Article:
And Canadiens fans probably aren’t the cheeriest right now, as their team has gone from on the verge of NHL history in October to becoming an afterthought in the playoff picture in February.

No pressure.

“Unfortunately, it seems like my whole career has been playing behind teams that don’t have that confidence, except for my time in L.A.,” Scrivens told reporters.

“It’s a challenge as a goalie but all you can do is worry about your job. I can’t go out there and start trying to break pucks out and do anything I’m not supposed to be doing. My job is to try and stop pucks and try and stop as many as I can.”

With the way McDavid and the Oilers have been scoring since the break and his return, it appears that will be a monumental task for Scrivens.

And with the Habs in a 1-8-1 slide in the past 10 games, the timing probably couldn’t get any worse.

 

Stars put Spezza on injured reserve, recall Faksa from AHL Texas

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Sitting three points out of top spot in the Central Division and on the eve of an important divisional clash on home ice with the Chicago Blackhawks, the Dallas Stars have placed center Jason Spezza on injured reserve retroactive to Thursday, the club announced on Friday.

Spezza, 32, was injured during Thursday’s game against the Colorado Avalanche. The Stars can move back to within a point of Chicago for the division lead with a regulation win on Saturday.

In 52 games this season, Spezza has 18 goals and 40 points, which ties him with Patrick Sharp for fourth on the team in total points.

With Spezza out, the Stars recalled 22-year-old forward Radek Faksa from the Texas Stars in the AHL.

Faksa has 15 goals and 26 points in 28 games this season with Texas. In 18 games with the NHL Stars, he has one goal and three points.

Hitch’s recipe for more goals is a pretty simple one

Ken Hitchcock, David Backes, Dmitrij Jaskin, Paul Stastny, Patrik Berglund
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Ken Hitchcock wants the Blues to spend more time attacking and less time defending.

Because hockey isn’t rocket science, that’s why.

“To score and win games in the National Hockey League…you have to spend as much time in the offensive zone as you can,” Hitchcock told the Post-Dispatch.

“When you’re occupying the offensive zone more, you’re forechecking more. When you’re occupying the offensive zone more, the goalie has to make saves. They’re having to defend more. And the opposing team takes penalties on you. So they’re all connected. … What I want to see from us is staying on the puck for longer stretches.”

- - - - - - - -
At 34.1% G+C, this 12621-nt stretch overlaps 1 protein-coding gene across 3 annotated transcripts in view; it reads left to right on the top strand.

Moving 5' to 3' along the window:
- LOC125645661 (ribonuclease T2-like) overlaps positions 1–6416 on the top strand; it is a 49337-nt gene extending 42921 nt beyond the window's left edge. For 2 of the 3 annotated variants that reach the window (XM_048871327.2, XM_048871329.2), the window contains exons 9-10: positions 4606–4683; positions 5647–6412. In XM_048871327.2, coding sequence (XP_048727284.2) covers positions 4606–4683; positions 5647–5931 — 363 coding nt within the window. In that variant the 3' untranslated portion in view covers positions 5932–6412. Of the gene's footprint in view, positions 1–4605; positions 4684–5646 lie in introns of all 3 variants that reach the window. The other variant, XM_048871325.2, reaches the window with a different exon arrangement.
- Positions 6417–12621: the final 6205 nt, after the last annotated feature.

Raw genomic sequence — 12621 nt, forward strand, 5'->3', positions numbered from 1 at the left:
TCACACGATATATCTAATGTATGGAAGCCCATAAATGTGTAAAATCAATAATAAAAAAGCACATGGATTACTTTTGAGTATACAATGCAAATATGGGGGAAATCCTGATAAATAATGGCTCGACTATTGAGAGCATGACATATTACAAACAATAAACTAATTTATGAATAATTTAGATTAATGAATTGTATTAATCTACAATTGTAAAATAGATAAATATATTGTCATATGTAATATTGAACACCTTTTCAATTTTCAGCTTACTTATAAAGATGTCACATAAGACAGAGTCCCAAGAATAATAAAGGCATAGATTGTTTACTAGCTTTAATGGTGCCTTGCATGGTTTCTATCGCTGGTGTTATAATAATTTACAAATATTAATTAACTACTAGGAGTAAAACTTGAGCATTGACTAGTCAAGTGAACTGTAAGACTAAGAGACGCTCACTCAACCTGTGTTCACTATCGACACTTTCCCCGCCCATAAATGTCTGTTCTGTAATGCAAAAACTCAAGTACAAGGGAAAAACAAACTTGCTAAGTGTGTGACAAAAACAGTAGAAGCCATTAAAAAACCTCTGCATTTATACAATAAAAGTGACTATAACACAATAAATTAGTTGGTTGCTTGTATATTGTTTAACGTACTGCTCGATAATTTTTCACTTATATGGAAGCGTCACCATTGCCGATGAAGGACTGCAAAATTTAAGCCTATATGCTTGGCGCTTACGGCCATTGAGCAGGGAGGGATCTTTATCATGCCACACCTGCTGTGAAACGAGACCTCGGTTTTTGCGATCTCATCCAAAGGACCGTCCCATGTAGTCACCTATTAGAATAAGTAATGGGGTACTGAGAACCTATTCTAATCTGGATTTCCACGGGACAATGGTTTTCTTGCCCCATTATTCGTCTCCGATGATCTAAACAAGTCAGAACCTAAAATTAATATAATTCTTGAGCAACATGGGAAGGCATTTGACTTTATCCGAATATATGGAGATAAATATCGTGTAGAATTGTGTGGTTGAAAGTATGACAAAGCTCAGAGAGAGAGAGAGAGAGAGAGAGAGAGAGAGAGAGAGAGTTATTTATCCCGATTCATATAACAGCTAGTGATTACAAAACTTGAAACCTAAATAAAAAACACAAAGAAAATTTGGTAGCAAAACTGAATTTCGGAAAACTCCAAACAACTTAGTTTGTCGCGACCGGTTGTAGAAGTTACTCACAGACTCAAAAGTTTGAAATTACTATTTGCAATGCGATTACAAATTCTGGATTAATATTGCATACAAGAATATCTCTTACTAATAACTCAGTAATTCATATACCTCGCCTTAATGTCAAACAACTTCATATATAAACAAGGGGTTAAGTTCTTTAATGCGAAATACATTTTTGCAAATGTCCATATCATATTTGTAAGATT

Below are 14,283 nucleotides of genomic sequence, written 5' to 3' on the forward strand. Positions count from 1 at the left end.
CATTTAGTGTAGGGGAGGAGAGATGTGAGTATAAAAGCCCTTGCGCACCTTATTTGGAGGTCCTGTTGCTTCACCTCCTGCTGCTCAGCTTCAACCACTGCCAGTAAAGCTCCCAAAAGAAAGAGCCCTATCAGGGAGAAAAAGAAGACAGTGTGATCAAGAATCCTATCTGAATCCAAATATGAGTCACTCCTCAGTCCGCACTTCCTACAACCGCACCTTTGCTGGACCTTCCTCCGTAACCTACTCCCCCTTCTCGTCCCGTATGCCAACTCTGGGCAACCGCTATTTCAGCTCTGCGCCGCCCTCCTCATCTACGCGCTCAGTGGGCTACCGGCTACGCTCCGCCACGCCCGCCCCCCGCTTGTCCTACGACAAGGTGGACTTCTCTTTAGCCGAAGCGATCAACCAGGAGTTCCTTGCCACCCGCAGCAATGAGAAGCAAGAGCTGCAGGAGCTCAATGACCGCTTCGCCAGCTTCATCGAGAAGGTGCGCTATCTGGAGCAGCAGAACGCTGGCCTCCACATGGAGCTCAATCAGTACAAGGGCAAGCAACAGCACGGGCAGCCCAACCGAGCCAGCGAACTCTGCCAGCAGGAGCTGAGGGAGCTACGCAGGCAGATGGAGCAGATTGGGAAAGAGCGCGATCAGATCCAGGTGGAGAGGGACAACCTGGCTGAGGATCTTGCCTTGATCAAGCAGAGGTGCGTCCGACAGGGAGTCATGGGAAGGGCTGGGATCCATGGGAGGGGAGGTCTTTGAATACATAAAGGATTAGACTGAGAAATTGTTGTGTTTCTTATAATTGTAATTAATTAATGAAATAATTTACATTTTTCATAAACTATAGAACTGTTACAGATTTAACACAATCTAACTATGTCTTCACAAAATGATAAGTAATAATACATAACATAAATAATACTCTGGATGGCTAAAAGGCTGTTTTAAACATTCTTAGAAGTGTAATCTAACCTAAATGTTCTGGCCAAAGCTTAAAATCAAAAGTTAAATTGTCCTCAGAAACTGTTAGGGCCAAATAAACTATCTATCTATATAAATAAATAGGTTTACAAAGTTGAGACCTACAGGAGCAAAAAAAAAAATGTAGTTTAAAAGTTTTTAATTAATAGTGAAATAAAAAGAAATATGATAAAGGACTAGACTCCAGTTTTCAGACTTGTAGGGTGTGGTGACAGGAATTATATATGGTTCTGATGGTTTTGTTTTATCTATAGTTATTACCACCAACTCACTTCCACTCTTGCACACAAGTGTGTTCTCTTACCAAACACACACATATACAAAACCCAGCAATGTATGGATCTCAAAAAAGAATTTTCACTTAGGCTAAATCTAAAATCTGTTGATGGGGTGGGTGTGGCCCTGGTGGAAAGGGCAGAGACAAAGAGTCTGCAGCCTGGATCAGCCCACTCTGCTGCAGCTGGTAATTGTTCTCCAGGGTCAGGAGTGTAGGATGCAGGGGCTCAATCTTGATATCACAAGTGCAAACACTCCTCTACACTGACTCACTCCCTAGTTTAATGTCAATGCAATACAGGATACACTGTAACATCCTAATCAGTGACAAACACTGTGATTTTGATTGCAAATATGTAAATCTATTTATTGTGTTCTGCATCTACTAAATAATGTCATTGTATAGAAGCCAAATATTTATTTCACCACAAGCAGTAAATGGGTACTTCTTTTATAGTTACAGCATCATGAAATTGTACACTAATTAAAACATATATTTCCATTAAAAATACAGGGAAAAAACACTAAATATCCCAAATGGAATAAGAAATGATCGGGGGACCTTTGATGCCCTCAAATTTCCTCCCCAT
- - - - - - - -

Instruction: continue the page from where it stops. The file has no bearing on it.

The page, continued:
According to the stats, the Blues have not been spending as much time in the offensive zone as we’re used to seeing from them. In fact, in their last 20 games, they rank in the bottom third of the league in score-adjusted Corsi. That compares to their first 20 games when they were in the top third.

The result is fewer shots, and more importantly, fewer goals. The Blues have fallen all the way to 25th in offense, averaging just 2.37 goals per game. Last year, they finished fifth (2.91).

Yes, some of that may be due to the absence of Jaden Schwartz, and he should be back soon. But there’s a reason people are watching GM Doug Armstrong as the Feb. 29 trade deadline approaches. This team could probably use another piece up front.

The Blues host Minnesota Saturday.

St. Louis has scored just five goals in its last five games.

Goalie nods: Lindback ‘really excited’ for first start in almost three weeks

Anders Lindback
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Tonight in Anaheim, Anders Lindback will make his first start for the Arizona Coyotes since Jan. 16.

The Coyotes have been riding rookie Louis Domingue since just before Christmas, but Domingue has allowed five goals in each of his last three starts, including last night’s 5-4 loss to Chicago.

Lindback’s last appearance came Tuesday in relief, when he allowed one goal on 10 shots in a 6-2 loss to the Kings.

Lindback was in goal for one of Arizona’s three victories this season over Anaheim, stopping 33 of 36 shots in a 4-3 overtime win on Nov. 9. However, his .896 save percentage ranks among the lowest in the league.

Frederik Andersen is expected to start for the Ducks.

Elsewhere…

— No word yet on a Penguins starter in Tampa, but Ben Bishop will go for the Bolts.

Cam Ward will start for the Hurricanes in Winnipeg, where Connor Hellebuyck is expected for the increasingly desperate Jets.

— Joonas Korpisalo was solid last night in Vancouver, but the Blue Jackets have not announced their starter for tonight’s game in Calgary. Karri Ramo will be in goal for the Flames.